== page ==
Theo Band wrote:
I’m running fail2ban on my server (under CentOS-6.4)
and it seems to be running according to
It sets up iptables rules for every jail that is configured (iptables
-L). You seem to have only the ssh-iptables configured. Check the date of the logfile. I noticed that SYSLOG is now used for logging. It used to be /var/log/fail2ban.log in the past. I removed the old log file. If SSH is the only public service you want to protect against brute force, then you don’t need to setup anything. But have a look in
/etc/fail2ban/jail.conf and add at least your email address to get a notification when it blocks access. There lots of other “jails” that can be enabled. Normally I receive several messages a day. So not receiving them means that the service is no longer protecting. Simply because it watches a renamed no longer updated version of /var/log/secure:
ls -l /var/log/secure*
-rw——- 1 root root 2130892 Mar 12 18:25 /var/log/secure
-rw——- 1 root root 1374710 Feb 17 01:31 /var/log/secure-20130217
-rw——- 1 root root 1482646 Feb 24 03:09 /var/log/secure-20130224
-rw——- 1 root root 1732930 Mar 3 03:13 /var/log/secure-20130303
-rw——- 1 root root 656454 Mar 10 03:12 /var/log/secure-20130310
Once a week fail2ban stops working as a new secure log file is created
(logrotate) and it seems to watch the only old name. You will not see any error message and status show as running. But I have no proof that it keeps working with the gamin fix.
2013/3/12 Theo Band :
I too have the same problem but couldn’t figure where is the issue. It stops working even if the service says all is right. I have to restart the service to let it work again…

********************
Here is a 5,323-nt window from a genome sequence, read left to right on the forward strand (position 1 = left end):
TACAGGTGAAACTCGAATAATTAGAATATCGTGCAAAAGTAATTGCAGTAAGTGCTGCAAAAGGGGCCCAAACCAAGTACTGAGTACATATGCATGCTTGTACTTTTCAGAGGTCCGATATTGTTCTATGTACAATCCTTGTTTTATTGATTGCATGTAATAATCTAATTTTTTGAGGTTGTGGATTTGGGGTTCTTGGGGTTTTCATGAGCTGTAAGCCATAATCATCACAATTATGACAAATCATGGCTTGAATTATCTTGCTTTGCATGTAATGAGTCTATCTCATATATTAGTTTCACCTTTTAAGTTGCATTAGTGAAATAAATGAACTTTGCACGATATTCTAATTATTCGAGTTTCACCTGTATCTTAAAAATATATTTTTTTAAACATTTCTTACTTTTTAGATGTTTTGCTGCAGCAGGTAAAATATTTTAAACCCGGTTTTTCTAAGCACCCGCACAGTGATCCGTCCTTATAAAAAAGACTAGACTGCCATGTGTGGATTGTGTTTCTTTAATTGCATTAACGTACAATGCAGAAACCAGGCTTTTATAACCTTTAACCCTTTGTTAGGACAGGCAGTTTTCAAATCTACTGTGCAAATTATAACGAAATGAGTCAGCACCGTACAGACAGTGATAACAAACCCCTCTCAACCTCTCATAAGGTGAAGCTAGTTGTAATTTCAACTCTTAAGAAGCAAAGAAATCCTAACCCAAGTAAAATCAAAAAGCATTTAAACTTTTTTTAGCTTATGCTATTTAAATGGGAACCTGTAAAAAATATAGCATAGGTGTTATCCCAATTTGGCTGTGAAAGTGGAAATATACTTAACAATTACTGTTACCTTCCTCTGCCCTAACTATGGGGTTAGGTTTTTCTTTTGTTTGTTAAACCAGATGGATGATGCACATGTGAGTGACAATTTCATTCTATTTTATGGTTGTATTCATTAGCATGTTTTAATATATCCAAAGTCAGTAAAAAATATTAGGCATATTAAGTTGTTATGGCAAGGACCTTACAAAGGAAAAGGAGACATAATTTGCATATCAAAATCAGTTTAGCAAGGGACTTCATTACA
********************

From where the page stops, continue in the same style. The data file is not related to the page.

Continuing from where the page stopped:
I will try to find through your idea.
Dne 12.3.2013 19:03, Fabien Archambault napsal(a):
As temporary solution you can always use fail2ban from Repoforge. It’s a little bit older, but works on 6.x. Regards, David Hrbac
First off, as a good security practice do not let SSH open to the world unless you have to (and even then I’d go so far as to say restrict it the best you can). Fail2ban can become a band aid for good security practices.
I’d suggest at least checking out information on fail2ban’s wiki and perusing the config files (especially jail.conf).
You can tweak things quite a bit to make sure logs are going where you want them to and that fail2ban is watching the right files.
I’ll add that if someone decides to restart iptables, your fail2ban chains will be removed. So you’ll need to restart fail2ban and check that the chains and rules are present again. Otherwise fail2ban will report, but won’t be able to actually add a firewall rule to block the brute forcing host.
I’ve not seen any problems since I switched to the gamin backend some time ago. As you do, I generally get at least one daily notification email that my FTP daemon is being brute forced. So I’d say it’s working fine.
The newest is slightly older as you noted:
Quite a selection of older versions too…
// SilverTip257 //